Demon Chaser - Chapter 1
My name is Tamara Bakhlycheva and I'm a freelance character artist also known as First Keeper. This is my first tutorial about making an "old school" low poly 3D character. But what does "old-school' exactly mean? Simply put, it means the model is not going to contain many triangles and it will have full hand-painted Diffuse textures, Specular maps and Glow maps but no Bump or Normal maps.
My tutorial will start with the basic modeling steps and I'll try to show the tricks I use for creating good looking models, hand-painted textures and for presenting the image well upon completion. It may be different from your own pipeline and I don't claim to be 100% right on all aspects, but I'll share my workflow and I hope that some of these tips will be useful for you.
Here is a list of software that I'm going to use:
4) Deep Paint
5) Marmoset Toolbag
6) Adobe Premiere
The first step in creating a character is an idea or concept art. Unfortunately concept art isn't my strong point, so I think you would be better off learning about this from a different artist. If you're going to create a non-commercial character you can use another artist's concept. Most 2D artists would be happy to see their character made in 3D, just don't forget to ask the author's permission. So I did. I decided to use a gorgeous series of concepts of a character called the "Demon Chaser" made by Slipgatecentral (Vadim Bakhlychev - slipgatecentral.deviantart.com). These were made for Dominance War III but were never created in 3D (Fig.01 - 07).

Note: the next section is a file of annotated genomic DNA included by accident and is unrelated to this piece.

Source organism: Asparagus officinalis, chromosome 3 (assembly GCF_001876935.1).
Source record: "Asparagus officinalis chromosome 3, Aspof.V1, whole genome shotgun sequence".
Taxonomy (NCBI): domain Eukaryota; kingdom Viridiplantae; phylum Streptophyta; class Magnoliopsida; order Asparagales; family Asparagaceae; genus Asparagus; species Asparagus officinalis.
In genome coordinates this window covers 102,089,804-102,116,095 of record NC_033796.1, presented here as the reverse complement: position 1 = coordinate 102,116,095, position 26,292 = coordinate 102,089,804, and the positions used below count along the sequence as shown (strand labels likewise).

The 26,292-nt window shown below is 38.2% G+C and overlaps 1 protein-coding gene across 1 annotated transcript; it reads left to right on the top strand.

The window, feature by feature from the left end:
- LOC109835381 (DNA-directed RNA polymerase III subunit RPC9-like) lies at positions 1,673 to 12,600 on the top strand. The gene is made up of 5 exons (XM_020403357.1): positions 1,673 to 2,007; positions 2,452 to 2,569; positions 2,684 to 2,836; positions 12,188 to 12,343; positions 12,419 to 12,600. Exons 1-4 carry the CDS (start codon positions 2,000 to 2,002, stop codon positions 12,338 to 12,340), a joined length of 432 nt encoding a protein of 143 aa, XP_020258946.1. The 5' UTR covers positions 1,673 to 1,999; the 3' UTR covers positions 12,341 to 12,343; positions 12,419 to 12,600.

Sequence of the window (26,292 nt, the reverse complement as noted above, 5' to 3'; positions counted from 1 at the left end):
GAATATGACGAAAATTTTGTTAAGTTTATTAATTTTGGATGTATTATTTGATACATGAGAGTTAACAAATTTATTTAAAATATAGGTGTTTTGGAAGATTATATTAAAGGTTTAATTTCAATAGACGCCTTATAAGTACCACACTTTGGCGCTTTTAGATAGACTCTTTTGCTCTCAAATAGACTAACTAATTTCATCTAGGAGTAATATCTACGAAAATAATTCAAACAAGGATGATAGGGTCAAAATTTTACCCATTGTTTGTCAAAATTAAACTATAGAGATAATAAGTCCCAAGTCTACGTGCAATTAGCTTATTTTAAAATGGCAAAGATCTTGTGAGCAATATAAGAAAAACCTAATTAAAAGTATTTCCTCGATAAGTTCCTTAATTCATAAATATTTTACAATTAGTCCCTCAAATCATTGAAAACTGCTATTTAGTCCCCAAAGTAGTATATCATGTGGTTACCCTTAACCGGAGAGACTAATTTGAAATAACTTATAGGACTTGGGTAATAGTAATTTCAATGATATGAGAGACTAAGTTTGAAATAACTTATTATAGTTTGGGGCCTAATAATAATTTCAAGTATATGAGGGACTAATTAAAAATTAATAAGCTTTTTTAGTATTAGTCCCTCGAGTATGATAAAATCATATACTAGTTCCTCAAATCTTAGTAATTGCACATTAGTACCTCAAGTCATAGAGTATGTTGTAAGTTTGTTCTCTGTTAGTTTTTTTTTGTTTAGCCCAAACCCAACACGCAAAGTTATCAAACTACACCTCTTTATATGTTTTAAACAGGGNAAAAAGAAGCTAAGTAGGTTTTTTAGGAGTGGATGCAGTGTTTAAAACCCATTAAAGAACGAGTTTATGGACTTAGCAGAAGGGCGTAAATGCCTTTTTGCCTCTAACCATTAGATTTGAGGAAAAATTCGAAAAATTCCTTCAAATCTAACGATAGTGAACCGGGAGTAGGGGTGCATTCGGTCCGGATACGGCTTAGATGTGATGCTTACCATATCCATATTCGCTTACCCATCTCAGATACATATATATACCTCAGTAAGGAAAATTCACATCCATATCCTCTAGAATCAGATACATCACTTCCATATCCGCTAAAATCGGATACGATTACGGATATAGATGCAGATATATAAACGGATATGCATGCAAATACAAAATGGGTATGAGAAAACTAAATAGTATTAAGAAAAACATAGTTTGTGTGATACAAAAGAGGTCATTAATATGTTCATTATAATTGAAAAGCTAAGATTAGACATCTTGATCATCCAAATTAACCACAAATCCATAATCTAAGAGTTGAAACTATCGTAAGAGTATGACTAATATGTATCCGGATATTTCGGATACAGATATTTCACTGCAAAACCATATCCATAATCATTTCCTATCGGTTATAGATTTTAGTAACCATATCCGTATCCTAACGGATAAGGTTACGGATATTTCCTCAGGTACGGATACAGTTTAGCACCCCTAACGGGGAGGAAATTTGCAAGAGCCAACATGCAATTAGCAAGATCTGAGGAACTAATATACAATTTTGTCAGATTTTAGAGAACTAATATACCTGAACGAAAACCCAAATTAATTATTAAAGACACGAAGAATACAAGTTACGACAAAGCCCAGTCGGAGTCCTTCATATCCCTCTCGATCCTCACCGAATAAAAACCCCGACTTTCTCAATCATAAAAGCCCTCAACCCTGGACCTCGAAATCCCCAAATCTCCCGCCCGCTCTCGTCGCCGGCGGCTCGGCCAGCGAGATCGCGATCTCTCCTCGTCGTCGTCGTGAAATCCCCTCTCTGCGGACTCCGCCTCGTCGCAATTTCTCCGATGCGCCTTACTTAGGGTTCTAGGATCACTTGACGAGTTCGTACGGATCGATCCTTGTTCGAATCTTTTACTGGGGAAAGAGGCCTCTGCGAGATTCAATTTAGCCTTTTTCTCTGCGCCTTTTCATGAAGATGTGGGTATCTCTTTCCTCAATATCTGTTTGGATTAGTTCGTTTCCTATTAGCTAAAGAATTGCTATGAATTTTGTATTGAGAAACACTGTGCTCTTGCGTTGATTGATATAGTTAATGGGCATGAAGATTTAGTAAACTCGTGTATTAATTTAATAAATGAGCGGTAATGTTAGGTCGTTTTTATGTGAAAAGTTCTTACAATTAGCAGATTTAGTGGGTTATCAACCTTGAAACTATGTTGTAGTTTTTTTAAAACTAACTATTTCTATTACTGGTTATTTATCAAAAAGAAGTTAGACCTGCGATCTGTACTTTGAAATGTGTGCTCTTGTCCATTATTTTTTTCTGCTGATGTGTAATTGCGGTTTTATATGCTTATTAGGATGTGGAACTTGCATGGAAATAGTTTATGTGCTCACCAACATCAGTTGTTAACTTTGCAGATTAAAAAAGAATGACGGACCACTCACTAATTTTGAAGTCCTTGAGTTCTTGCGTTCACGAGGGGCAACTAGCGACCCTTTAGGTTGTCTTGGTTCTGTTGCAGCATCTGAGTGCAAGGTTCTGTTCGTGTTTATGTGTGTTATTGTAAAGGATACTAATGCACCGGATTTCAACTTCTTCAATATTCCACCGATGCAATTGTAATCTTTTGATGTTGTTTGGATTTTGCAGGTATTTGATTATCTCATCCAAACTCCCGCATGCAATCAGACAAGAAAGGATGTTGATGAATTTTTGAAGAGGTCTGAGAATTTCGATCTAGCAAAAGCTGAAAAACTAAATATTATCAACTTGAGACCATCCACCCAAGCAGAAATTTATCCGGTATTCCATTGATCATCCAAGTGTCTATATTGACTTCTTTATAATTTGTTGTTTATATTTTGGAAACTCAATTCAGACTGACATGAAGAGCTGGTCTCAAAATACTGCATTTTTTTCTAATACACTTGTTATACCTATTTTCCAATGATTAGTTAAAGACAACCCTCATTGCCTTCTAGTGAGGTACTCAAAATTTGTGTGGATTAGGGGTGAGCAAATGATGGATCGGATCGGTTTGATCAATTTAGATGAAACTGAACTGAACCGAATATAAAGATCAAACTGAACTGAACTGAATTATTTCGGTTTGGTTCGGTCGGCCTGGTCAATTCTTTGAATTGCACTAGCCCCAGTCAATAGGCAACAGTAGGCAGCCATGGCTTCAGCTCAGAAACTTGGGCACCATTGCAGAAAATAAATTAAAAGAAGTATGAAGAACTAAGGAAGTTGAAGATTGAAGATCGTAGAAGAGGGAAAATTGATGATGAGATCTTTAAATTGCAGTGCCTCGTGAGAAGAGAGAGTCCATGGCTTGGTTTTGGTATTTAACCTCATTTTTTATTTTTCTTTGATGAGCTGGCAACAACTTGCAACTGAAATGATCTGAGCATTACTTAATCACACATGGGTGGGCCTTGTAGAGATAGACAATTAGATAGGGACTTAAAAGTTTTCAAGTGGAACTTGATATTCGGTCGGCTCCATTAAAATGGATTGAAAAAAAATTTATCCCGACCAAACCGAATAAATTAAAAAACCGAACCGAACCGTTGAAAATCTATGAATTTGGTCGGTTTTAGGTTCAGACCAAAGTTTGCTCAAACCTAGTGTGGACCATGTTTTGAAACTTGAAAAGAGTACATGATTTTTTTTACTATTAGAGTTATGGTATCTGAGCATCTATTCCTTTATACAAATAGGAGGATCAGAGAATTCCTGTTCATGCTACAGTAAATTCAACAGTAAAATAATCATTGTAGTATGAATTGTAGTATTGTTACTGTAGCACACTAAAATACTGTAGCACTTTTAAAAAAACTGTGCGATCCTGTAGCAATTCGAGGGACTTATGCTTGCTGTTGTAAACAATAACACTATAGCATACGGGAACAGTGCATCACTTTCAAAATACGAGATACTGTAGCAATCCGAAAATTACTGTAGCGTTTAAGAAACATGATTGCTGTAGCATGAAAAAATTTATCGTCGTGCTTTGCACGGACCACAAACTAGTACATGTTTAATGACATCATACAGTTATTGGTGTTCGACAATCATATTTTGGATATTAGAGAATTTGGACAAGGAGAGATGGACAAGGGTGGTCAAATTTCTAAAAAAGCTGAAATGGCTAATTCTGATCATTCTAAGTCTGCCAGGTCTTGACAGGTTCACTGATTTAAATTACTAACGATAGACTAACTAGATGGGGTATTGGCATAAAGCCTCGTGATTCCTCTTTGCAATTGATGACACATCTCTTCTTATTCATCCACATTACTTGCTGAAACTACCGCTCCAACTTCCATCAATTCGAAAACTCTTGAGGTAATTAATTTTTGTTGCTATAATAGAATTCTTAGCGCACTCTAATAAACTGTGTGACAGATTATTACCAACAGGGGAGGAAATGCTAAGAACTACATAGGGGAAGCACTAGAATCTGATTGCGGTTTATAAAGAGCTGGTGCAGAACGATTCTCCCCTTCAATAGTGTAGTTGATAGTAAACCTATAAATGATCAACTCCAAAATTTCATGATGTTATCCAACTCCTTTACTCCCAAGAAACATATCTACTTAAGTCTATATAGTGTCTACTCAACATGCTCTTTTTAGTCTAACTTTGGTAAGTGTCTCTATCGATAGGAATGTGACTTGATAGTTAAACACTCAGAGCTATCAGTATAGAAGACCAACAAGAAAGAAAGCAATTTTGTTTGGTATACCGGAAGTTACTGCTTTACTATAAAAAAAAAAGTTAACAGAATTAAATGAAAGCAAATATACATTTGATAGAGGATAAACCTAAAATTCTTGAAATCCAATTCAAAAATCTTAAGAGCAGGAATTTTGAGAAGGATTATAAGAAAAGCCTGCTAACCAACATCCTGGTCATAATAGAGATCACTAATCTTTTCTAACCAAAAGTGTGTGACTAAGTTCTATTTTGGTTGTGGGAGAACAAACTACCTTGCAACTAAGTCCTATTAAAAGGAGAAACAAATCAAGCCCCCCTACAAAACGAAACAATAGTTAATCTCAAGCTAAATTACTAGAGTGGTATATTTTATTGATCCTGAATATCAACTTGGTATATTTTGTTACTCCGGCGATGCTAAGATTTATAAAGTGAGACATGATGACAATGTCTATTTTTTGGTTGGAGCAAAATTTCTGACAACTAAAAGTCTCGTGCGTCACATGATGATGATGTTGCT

These concepts have a perfect detailed density and also provide a good reference for human anatomy. Before I start working on each model I try to analyze the concept carefully. I think about how I am going to build it step by step. How many parts are there? How will these parts be connected to each other? Sometimes I color-fill the concept and each different color shows a separate part of the mesh (Fig.08).
If you make models to help yourself practice, try to give yourself some technical limits: an approximate poly-count and amount of textures and their resolutions can be limited fairly easily. I decided to make this model within the 7000 triangles limit, and with 3 textures: weapons (1024 x 512), body (1024 x 1024) and face (512 x 256). That's actually a little too old-school, but why not. Another point here - this guy wears a coat and the coat needs to have duplicated polygons because most game engines don't have double-sided materials, so areas like the coat with double faces can add polygons to your count.
ZBrush is a great tool for creating simple human or monster structures. I made a simple base using ZSpheres and the Move, Scale and Rotate tools. Don't forget to switch on Symmetry (X) while you build your rig. You can always check how the structure will look in Polygonal mode. To do this just push the A button or click Preview in the Adaptive Skin menu. All tool menus are usually placed on the right side of the viewport (Fig.09).
After I had done this I made an Adaptive Skin with a Density of 1 and added two additional SubDivs (Ctrl + D) (Fig.10).